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Risk of Having a First Neurologic Event is Decreased with Increased Sun Exposure and Higher Blood Levels of Vitamin D, Society-Supported Australian Study Suggests

February 8, 2011

Findings in line with others suggesting these factors may lower the risk for MS

Higher levels of sun exposure and higher blood levels of vitamin D were both associated with decreased risk of having a first demyelinating event that can be the first indicator of multiple sclerosis, in a comprehensive study undertaken in Australia, called the Ausimmune Study. (A first demyelinating event, in this study called FDE, is also known as clinically isolated syndrome (CIS), a first neurologic episode caused by inflammation/demyelination in the brain or spinal cord.) Some of these individuals developed MS during the study and others did not, however findings were similar in either case. Robyn Lucas, PhD, Anthony McMichael, PhD (The Australian National University, Canberra) and colleagues across Australia report their findings in Neurology (2011;76:540-548). This study was supported by the National MS Society, the National Health and Medical Research Council of Australia, the ANZ William Buckland Foundation, and MS Research Australia.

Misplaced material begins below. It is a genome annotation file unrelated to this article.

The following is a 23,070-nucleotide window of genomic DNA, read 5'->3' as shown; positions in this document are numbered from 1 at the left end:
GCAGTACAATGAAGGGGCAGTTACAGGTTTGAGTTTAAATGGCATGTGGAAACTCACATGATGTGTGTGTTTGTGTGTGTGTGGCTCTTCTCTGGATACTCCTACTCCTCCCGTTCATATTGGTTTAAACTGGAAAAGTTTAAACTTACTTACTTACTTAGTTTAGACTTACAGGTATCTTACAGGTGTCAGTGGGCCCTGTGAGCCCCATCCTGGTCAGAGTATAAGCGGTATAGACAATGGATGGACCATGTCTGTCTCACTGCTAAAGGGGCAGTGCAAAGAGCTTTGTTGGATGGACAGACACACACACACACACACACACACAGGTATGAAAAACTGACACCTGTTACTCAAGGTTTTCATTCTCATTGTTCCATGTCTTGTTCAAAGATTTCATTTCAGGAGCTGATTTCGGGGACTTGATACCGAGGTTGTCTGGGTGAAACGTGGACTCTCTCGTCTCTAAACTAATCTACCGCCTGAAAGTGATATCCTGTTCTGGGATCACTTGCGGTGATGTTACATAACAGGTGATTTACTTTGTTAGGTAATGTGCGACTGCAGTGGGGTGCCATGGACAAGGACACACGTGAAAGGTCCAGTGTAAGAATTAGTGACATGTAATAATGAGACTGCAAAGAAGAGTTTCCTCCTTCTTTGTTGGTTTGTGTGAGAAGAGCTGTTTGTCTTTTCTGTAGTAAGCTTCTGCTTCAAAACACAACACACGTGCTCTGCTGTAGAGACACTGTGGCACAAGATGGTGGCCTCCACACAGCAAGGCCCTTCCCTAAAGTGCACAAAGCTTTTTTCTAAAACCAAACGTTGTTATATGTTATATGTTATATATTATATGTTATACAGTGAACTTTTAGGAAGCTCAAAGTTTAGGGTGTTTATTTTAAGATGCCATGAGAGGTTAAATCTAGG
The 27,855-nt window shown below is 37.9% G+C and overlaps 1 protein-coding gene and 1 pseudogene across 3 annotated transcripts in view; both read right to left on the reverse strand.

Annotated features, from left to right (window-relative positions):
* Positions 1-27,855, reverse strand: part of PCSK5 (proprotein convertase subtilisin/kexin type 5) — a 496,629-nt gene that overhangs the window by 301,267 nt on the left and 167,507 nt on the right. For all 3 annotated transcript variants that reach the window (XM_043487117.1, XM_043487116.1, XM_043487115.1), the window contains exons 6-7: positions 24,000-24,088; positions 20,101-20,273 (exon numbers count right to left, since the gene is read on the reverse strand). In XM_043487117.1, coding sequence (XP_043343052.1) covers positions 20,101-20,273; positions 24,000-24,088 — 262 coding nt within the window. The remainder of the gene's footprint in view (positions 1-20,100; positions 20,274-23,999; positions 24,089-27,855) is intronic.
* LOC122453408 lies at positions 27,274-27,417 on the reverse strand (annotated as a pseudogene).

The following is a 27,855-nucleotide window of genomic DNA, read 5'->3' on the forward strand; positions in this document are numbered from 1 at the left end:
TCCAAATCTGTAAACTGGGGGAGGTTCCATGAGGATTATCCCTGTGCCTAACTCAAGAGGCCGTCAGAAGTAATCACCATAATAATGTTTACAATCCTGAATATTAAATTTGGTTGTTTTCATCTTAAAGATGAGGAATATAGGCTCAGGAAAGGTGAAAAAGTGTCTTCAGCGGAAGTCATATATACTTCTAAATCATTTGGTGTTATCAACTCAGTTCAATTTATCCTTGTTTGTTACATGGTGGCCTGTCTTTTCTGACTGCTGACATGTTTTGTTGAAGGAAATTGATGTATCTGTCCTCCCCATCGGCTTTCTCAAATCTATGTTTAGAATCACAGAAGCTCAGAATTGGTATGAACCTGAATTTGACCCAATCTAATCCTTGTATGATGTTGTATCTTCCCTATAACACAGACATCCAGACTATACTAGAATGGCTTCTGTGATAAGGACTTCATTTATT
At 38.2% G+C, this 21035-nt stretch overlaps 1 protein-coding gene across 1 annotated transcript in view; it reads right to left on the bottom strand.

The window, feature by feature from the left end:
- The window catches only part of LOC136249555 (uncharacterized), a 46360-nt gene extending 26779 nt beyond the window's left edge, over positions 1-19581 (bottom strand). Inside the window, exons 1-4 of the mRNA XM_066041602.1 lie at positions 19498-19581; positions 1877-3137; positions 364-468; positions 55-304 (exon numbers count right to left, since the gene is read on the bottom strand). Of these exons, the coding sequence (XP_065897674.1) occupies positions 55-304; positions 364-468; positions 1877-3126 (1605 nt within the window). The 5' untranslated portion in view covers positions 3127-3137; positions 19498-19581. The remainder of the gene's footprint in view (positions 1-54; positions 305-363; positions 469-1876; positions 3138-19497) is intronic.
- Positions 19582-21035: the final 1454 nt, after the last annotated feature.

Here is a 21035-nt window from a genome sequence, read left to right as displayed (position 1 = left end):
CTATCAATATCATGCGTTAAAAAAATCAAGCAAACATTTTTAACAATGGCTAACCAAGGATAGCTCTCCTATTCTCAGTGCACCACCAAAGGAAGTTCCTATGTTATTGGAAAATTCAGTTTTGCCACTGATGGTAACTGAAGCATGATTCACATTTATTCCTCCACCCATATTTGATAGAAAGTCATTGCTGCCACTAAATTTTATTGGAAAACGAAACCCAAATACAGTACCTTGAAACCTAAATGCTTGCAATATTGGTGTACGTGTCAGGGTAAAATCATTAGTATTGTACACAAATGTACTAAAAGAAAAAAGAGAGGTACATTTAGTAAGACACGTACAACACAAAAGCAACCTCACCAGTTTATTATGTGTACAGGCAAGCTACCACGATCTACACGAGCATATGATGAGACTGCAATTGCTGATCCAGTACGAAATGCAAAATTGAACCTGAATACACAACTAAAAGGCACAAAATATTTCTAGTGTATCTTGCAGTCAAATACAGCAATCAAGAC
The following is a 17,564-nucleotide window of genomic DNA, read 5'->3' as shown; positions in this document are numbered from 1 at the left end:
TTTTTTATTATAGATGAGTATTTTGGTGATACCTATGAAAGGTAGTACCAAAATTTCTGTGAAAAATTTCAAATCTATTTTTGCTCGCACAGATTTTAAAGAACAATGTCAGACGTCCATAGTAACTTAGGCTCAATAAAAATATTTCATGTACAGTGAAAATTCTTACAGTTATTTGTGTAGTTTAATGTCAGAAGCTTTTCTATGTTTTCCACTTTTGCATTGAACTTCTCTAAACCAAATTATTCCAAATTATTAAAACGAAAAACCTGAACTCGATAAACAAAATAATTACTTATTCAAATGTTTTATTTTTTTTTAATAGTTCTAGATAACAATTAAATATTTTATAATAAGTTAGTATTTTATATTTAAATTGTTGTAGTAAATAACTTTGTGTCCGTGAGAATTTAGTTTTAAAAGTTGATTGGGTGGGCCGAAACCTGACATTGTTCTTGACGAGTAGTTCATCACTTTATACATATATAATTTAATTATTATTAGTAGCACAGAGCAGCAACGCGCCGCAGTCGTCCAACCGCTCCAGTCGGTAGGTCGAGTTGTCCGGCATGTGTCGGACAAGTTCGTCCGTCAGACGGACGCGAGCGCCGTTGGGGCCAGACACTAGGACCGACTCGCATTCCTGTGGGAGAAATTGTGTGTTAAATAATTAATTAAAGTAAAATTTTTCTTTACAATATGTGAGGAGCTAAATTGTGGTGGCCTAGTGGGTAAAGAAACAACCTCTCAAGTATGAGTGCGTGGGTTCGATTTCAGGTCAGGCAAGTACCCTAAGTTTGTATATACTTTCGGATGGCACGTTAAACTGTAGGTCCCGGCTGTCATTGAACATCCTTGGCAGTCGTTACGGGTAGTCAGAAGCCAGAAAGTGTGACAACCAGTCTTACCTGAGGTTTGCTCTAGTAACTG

The findings provide additional support for previous suggestions that sun exposure and vitamin D may help protect against developing MS. It remains to be seen whether safe and effective strategies can be developed that utilize this potential protection without the risks involved in overexposure to the sun or overdoses of vitamin D supplements, and whether these findings have relevance for individuals who already have MS.

Background: In all parts of the world, MS is more common at latitudes that are farther from the equator and less common in areas closer to the equator. This latitude effect has been under investigation for many years. Previous studies have found evidence suggesting that higher lifetime exopsure to sunlight (through which the skin makes vitamin D) and higher blood levels of vitamin D may reduce a person’s risk of developing MS. This is an active area of continued research.

The Ausimmune study was undertaken to investigate whether increased exposure to sunlight in those living closer to the equator and the vitamin D that is produced in part by sunlight may be protective against MS. Rather than studying people who had already been diagnosed with definite MS, which could alter a person’s lifestyle and recollection of past events, the team investigated sun exposure and vitamin D levels in people who had not yet been diagnosed with MS, but who had experienced a CIS. A CIS often, but not always, leads to a diagnosis of MS.